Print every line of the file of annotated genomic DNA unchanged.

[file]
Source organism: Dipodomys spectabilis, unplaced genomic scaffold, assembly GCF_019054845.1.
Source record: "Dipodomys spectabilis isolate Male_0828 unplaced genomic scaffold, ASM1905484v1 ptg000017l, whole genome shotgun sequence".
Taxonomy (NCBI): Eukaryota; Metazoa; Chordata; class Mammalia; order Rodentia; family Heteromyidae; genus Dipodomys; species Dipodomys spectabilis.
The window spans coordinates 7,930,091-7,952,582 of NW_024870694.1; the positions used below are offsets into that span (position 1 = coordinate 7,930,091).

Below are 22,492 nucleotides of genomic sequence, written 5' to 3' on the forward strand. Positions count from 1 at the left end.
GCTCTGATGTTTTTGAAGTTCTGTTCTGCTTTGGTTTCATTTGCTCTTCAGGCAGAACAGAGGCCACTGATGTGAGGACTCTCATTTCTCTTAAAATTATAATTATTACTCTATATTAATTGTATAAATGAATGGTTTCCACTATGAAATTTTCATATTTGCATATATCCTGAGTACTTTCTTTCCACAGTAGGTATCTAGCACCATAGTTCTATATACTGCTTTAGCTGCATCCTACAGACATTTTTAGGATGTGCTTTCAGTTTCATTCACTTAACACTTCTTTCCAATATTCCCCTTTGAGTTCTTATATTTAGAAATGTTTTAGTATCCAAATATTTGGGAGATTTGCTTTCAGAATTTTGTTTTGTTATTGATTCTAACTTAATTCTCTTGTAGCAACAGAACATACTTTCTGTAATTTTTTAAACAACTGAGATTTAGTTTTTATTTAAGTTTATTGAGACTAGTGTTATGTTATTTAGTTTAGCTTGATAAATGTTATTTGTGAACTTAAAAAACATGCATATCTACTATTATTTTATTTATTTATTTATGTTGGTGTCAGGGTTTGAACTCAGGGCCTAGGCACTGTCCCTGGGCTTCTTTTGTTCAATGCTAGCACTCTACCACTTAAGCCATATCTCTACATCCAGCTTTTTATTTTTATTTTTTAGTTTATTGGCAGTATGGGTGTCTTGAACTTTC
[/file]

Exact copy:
Source organism: Dipodomys spectabilis, unplaced genomic scaffold, assembly GCF_019054845.1.
Source record: "Dipodomys spectabilis isolate Male_0828 unplaced genomic scaffold, ASM1905484v1 ptg000017l, whole genome shotgun sequence".
Taxonomy (NCBI): Eukaryota; Metazoa; Chordata; class Mammalia; order Rodentia; family Heteromyidae; genus Dipodomys; species Dipodomys spectabilis.
The window spans coordinates 7,930,091-7,952,582 of NW_024870694.1; the positions used below are offsets into that span (position 1 = coordinate 7,930,091).

Below are 22,492 nucleotides of genomic sequence, written 5' to 3' on the forward strand. Positions count from 1 at the left end.
GCTCTGATGTTTTTGAAGTTCTGTTCTGCTTTGGTTTCATTTGCTCTTCAGGCAGAACAGAGGCCACTGATGTGAGGACTCTCATTTCTCTTAAAATTATAATTATTACTCTATATTAATTGTATAAATGAATGGTTTCCACTATGAAATTTTCATATTTGCATATATCCTGAGTACTTTCTTTCCACAGTAGGTATCTAGCACCATAGTTCTATATACTGCTTTAGCTGCATCCTACAGACATTTTTAGGATGTGCTTTCAGTTTCATTCACTTAACACTTCTTTCCAATATTCCCCTTTGAGTTCTTATATTTAGAAATGTTTTAGTATCCAAATATTTGGGAGATTTGCTTTCAGAATTTTGTTTTGTTATTGATTCTAACTTAATTCTCTTGTAGCAACAGAACATACTTTCTGTAATTTTTTAAACAACTGAGATTTAGTTTTTATTTAAGTTTATTGAGACTAGTGTTATGTTATTTAGTTTAGCTTGATAAATGTTATTTGTGAACTTAAAAAACATGCATATCTACTATTATTTTATTTATTTATTTATGTTGGTGTCAGGGTTTGAACTCAGGGCCTAGGCACTGTCCCTGGGCTTCTTTTGTTCAATGCTAGCACTCTACCACTTAAGCCATATCTCTACATCCAGCTTTTTATTTTTATTTTTTAGTTTATTGGCAGTATGGGTGTCTTGAACTTTC